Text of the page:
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Relation of Chromosome Structure and Gene Expression
J. Mirkovitch, S. M. Gasser and U. K. Laemmli
Philosophical Transactions of the Royal Society of London. Series B, Biological Sciences
Vol. 317, No. 1187, Eukaryotic Chromosome Replication (Dec. 15, 1987), pp. 563-574
Published by: Royal Society
Stable URL: http://www.jstor.org/stable/2396721
Page Count: 13
You can always find the topics here!Topics: Genes, DNA, Chromatin, Chromosomes, Scaffolds, Drosophila, Histones, Metaphase, Gene expression, Nuclear matrix
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We have been able to map specific DNA fragments at the bases of chromatin loops with the help of a novel extraction procedure by using lithium-3′,5′-diiodosalicylate. One such scaffold-attached region (SAR) is found in the non-transcribed spacer in each repeat of the histone gene cluster, on a 657 base pair (b.p.) restriction fragment. Exonuclease III digestion has localized two protein-binding domains on the SAR of the histone cluster. Each covers approximately 200 b.p. and they are separated by a nuclease-accessible region of about 100 b.p. These domains are rich in sequences closely related to the topoisomerase II cleavage consensus. We have studied the scaffold association of three developmentally regulated genes of Drosophila melanogaster: alcohol dehydrogenase (Adh), the homoeotic gene fushi tarazu (ftz) and Sgs-4, a gene encoding one of the glue proteins secreted by third-instar larvae. We find regions attached to the nuclear scaffold (SARS) both 5′ and 3′ of all three genes, defining small domains ranging from 4.5 to 13 kilobases. In the case of Adh, a gene with two promoters, we find two upstream and two downstream SARS. Those 5′ of the gene co-map with regulatory regions for the adult and the larval transcripts, respectively. For Sgs-4, the 5′ SAR covers 866 b.p. immediately upstream of the transcript, and encompasses the 200 b.p. regulatory region defined by two deletion mutants that produce little or no Sgs-4 protein. In ftz the 5′ SAR is found 4.8 kilobases upstream of the start of transcription within a 2.5 kilobase element required for a high level of ftz expression in the early embryo. Sequence analysis of five upstream SARS reveals clusters of sequences closely related to the cleavage consensus of topoisomerase II. In addition, they contain multiple copies of two sequence motifs: a specific 10 b.p. A-rich sequence, and another 10 b.p. T-rich stretch. In conclusion, the intimate association of the SAR with the upstream/enhancer elements, the presence of clustered sequences highly homologous to the topoisomerase II cleavage consensus, and the localization of topoisomerase II in the scaffold, suggest a structure-function relation between chromosome organization and gene expression.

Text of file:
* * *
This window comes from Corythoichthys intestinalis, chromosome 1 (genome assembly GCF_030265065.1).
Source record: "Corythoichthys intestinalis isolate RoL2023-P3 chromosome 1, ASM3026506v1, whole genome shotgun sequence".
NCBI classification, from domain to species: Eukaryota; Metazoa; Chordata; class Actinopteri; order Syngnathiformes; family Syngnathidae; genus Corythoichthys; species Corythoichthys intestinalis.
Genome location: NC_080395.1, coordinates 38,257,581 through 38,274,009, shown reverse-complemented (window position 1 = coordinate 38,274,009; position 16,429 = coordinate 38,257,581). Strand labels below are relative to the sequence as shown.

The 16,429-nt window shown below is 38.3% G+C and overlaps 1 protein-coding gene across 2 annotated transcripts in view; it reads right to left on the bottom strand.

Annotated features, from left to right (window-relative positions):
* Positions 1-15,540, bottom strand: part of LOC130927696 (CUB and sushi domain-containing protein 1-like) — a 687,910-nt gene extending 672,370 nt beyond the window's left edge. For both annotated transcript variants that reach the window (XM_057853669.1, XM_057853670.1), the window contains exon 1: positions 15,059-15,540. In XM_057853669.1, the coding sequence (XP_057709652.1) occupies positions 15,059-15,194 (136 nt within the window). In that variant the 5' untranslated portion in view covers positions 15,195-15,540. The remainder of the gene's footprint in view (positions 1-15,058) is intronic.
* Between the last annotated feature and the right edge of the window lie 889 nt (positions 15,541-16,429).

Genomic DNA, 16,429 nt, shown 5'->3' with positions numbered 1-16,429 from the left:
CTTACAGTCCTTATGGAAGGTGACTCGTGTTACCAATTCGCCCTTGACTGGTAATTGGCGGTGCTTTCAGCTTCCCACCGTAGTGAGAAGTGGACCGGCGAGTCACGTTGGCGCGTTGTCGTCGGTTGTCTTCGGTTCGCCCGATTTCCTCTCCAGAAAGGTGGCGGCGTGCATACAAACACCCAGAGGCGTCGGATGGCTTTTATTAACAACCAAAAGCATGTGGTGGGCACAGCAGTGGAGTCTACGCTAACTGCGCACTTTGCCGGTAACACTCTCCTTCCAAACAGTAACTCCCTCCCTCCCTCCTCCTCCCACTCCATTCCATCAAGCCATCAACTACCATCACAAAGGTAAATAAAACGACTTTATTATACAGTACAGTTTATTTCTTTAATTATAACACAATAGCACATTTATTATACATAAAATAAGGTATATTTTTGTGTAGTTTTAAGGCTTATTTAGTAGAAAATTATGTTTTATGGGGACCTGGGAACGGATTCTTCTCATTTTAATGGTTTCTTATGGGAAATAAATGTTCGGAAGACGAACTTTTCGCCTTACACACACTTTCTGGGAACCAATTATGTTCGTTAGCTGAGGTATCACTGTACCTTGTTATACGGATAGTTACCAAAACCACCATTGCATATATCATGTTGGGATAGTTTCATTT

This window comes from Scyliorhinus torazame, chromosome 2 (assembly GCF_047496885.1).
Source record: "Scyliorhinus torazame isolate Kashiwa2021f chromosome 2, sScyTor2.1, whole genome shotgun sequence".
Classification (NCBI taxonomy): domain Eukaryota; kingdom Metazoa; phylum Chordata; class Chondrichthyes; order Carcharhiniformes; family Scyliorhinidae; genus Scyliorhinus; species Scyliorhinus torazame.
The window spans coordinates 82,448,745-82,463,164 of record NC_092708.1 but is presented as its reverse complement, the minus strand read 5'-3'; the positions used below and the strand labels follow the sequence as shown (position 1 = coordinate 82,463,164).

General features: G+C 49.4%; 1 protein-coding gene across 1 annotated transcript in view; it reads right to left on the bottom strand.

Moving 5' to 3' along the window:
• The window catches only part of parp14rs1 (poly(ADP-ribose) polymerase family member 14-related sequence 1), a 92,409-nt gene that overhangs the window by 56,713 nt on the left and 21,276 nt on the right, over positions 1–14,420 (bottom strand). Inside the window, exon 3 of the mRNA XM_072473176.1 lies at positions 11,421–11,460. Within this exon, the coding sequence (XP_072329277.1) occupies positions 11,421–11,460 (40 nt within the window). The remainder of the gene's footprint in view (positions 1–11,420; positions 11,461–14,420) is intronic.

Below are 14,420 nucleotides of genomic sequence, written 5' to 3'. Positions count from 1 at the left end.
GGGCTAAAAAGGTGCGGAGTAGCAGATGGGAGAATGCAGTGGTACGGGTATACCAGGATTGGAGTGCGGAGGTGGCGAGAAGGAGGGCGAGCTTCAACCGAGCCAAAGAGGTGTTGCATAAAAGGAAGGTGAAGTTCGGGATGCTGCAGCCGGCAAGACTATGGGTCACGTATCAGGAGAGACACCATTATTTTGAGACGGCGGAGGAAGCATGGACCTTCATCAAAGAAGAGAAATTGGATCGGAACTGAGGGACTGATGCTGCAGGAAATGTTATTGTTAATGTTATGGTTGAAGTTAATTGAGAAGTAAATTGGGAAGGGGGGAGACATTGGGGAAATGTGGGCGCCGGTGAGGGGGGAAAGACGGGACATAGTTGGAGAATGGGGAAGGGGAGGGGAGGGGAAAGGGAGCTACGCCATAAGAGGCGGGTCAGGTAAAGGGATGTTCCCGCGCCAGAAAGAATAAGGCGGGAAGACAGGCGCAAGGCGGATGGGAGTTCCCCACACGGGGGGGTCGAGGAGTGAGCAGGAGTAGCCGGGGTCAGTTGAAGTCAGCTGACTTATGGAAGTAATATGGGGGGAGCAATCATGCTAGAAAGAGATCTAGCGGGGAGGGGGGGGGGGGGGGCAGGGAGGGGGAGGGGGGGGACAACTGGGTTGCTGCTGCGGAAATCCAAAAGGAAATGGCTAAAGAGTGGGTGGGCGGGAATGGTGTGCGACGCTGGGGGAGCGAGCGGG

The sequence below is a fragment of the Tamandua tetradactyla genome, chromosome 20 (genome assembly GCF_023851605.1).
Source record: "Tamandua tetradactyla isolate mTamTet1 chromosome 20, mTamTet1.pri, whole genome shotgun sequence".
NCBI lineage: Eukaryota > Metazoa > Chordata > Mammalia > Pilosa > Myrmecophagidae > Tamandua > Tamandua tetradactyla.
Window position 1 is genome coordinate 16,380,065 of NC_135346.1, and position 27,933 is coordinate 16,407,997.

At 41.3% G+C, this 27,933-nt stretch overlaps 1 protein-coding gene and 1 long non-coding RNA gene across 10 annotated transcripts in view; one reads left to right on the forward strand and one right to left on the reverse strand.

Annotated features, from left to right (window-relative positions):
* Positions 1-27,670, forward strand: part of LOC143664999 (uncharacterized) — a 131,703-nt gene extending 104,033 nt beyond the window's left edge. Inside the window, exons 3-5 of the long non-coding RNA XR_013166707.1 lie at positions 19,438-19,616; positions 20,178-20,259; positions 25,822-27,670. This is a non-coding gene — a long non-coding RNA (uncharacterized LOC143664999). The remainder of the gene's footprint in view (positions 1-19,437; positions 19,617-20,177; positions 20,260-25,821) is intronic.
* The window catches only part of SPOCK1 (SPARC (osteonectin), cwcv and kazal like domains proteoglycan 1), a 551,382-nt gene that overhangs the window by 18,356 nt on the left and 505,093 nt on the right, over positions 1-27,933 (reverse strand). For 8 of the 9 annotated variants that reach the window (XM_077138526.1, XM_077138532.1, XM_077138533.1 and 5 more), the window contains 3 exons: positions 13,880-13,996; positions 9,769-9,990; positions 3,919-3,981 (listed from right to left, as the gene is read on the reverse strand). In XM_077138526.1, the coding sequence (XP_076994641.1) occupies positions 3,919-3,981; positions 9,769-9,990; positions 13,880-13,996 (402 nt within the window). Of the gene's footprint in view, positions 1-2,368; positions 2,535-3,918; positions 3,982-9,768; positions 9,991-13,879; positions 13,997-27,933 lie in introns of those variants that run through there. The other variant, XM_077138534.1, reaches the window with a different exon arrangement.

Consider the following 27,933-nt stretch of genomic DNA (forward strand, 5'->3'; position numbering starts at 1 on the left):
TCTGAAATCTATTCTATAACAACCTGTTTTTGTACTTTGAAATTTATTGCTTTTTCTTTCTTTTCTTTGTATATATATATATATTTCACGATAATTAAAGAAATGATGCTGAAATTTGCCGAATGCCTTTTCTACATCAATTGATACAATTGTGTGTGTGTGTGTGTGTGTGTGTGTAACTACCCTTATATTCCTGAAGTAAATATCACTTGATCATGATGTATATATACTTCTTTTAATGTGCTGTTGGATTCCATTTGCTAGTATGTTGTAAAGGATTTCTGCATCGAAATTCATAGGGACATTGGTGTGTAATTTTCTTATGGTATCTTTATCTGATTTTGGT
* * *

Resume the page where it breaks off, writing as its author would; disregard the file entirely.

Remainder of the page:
Philosophical Transactions of the Royal Society of London. Series B, Biological Sciences © 1987 Royal Society